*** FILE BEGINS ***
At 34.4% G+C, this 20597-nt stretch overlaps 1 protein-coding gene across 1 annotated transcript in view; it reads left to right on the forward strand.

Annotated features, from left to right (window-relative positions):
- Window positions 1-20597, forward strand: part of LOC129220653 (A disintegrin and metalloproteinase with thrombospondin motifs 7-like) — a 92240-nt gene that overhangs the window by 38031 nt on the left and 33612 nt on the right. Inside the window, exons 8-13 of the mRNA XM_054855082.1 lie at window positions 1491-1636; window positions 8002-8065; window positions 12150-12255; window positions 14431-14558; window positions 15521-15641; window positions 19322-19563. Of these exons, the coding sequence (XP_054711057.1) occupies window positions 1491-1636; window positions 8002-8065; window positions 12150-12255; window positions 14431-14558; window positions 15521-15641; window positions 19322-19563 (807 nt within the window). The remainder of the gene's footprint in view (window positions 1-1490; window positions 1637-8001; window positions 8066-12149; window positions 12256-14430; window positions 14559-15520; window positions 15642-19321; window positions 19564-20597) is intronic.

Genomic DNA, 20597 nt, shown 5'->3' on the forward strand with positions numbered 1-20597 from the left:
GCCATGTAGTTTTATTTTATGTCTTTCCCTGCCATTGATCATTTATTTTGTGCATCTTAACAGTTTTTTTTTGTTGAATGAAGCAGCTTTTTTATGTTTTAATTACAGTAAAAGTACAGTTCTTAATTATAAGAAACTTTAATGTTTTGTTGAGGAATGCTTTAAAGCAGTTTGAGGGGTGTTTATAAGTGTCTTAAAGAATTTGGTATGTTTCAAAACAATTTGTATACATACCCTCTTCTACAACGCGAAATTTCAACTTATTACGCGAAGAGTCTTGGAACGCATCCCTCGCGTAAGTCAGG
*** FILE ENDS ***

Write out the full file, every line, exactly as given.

At 34.4% G+C, this 20597-nt stretch overlaps 1 protein-coding gene across 1 annotated transcript in view; it reads left to right on the forward strand.

Annotated features, from left to right (window-relative positions):
- Window positions 1-20597, forward strand: part of LOC129220653 (A disintegrin and metalloproteinase with thrombospondin motifs 7-like) — a 92240-nt gene that overhangs the window by 38031 nt on the left and 33612 nt on the right. Inside the window, exons 8-13 of the mRNA XM_054855082.1 lie at window positions 1491-1636; window positions 8002-8065; window positions 12150-12255; window positions 14431-14558; window positions 15521-15641; window positions 19322-19563. Of these exons, the coding sequence (XP_054711057.1) occupies window positions 1491-1636; window positions 8002-8065; window positions 12150-12255; window positions 14431-14558; window positions 15521-15641; window positions 19322-19563 (807 nt within the window). The remainder of the gene's footprint in view (window positions 1-1490; window positions 1637-8001; window positions 8066-12149; window positions 12256-14430; window positions 14559-15520; window positions 15642-19321; window positions 19564-20597) is intronic.

Genomic DNA, 20597 nt, shown 5'->3' on the forward strand with positions numbered 1-20597 from the left:
GCCATGTAGTTTTATTTTATGTCTTTCCCTGCCATTGATCATTTATTTTGTGCATCTTAACAGTTTTTTTTTGTTGAATGAAGCAGCTTTTTTATGTTTTAATTACAGTAAAAGTACAGTTCTTAATTATAAGAAACTTTAATGTTTTGTTGAGGAATGCTTTAAAGCAGTTTGAGGGGTGTTTATAAGTGTCTTAAAGAATTTGGTATGTTTCAAAACAATTTGTATACATACCCTCTTCTACAACGCGAAATTTCAACTTATTACGCGAAGAGTCTTGGAACGCATCCCTCGCGTAAGTCAGG